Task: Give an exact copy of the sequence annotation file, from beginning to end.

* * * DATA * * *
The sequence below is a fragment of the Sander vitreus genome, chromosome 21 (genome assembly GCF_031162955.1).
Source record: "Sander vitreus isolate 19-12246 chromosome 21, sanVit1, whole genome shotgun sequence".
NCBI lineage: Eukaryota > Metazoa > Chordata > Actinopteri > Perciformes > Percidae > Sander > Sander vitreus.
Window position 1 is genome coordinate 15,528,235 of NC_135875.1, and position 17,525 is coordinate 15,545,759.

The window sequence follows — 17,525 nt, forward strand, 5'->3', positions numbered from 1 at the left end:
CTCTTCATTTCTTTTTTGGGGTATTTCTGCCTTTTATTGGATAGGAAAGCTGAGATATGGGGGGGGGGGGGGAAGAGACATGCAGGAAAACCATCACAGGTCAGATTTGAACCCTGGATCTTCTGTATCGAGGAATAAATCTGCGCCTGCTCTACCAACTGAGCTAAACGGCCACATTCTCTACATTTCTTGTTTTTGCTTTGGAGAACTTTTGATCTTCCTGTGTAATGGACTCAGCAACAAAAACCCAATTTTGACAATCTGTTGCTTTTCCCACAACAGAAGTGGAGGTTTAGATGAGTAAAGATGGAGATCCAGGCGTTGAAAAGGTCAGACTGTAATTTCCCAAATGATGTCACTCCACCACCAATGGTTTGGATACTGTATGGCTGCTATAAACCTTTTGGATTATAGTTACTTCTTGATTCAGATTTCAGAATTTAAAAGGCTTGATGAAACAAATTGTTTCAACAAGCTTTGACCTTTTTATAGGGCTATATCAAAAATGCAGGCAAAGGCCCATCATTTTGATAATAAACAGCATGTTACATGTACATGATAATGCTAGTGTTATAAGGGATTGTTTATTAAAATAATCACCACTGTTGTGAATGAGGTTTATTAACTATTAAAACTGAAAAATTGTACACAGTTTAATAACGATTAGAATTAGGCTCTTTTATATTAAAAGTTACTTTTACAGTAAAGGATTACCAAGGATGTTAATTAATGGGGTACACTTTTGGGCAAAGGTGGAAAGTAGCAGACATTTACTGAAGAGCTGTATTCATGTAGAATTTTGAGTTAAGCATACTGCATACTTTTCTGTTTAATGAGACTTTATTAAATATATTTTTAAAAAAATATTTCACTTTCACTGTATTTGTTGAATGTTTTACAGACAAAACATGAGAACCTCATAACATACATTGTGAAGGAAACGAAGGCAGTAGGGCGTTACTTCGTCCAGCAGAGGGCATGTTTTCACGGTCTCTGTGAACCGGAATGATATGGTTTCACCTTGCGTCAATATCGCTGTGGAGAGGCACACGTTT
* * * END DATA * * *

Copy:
The sequence below is a fragment of the Sander vitreus genome, chromosome 21 (genome assembly GCF_031162955.1).
Source record: "Sander vitreus isolate 19-12246 chromosome 21, sanVit1, whole genome shotgun sequence".
NCBI lineage: Eukaryota > Metazoa > Chordata > Actinopteri > Perciformes > Percidae > Sander > Sander vitreus.
Window position 1 is genome coordinate 15,528,235 of NC_135875.1, and position 17,525 is coordinate 15,545,759.

The window sequence follows — 17,525 nt, forward strand, 5'->3', positions numbered from 1 at the left end:
CTCTTCATTTCTTTTTTGGGGTATTTCTGCCTTTTATTGGATAGGAAAGCTGAGATATGGGGGGGGGGGGGGAAGAGACATGCAGGAAAACCATCACAGGTCAGATTTGAACCCTGGATCTTCTGTATCGAGGAATAAATCTGCGCCTGCTCTACCAACTGAGCTAAACGGCCACATTCTCTACATTTCTTGTTTTTGCTTTGGAGAACTTTTGATCTTCCTGTGTAATGGACTCAGCAACAAAAACCCAATTTTGACAATCTGTTGCTTTTCCCACAACAGAAGTGGAGGTTTAGATGAGTAAAGATGGAGATCCAGGCGTTGAAAAGGTCAGACTGTAATTTCCCAAATGATGTCACTCCACCACCAATGGTTTGGATACTGTATGGCTGCTATAAACCTTTTGGATTATAGTTACTTCTTGATTCAGATTTCAGAATTTAAAAGGCTTGATGAAACAAATTGTTTCAACAAGCTTTGACCTTTTTATAGGGCTATATCAAAAATGCAGGCAAAGGCCCATCATTTTGATAATAAACAGCATGTTACATGTACATGATAATGCTAGTGTTATAAGGGATTGTTTATTAAAATAATCACCACTGTTGTGAATGAGGTTTATTAACTATTAAAACTGAAAAATTGTACACAGTTTAATAACGATTAGAATTAGGCTCTTTTATATTAAAAGTTACTTTTACAGTAAAGGATTACCAAGGATGTTAATTAATGGGGTACACTTTTGGGCAAAGGTGGAAAGTAGCAGACATTTACTGAAGAGCTGTATTCATGTAGAATTTTGAGTTAAGCATACTGCATACTTTTCTGTTTAATGAGACTTTATTAAATATATTTTTAAAAAAATATTTCACTTTCACTGTATTTGTTGAATGTTTTACAGACAAAACATGAGAACCTCATAACATACATTGTGAAGGAAACGAAGGCAGTAGGGCGTTACTTCGTCCAGCAGAGGGCATGTTTTCACGGTCTCTGTGAACCGGAATGATATGGTTTCACCTTGCGTCAATATCGCTGTGGAGAGGCACACGTTT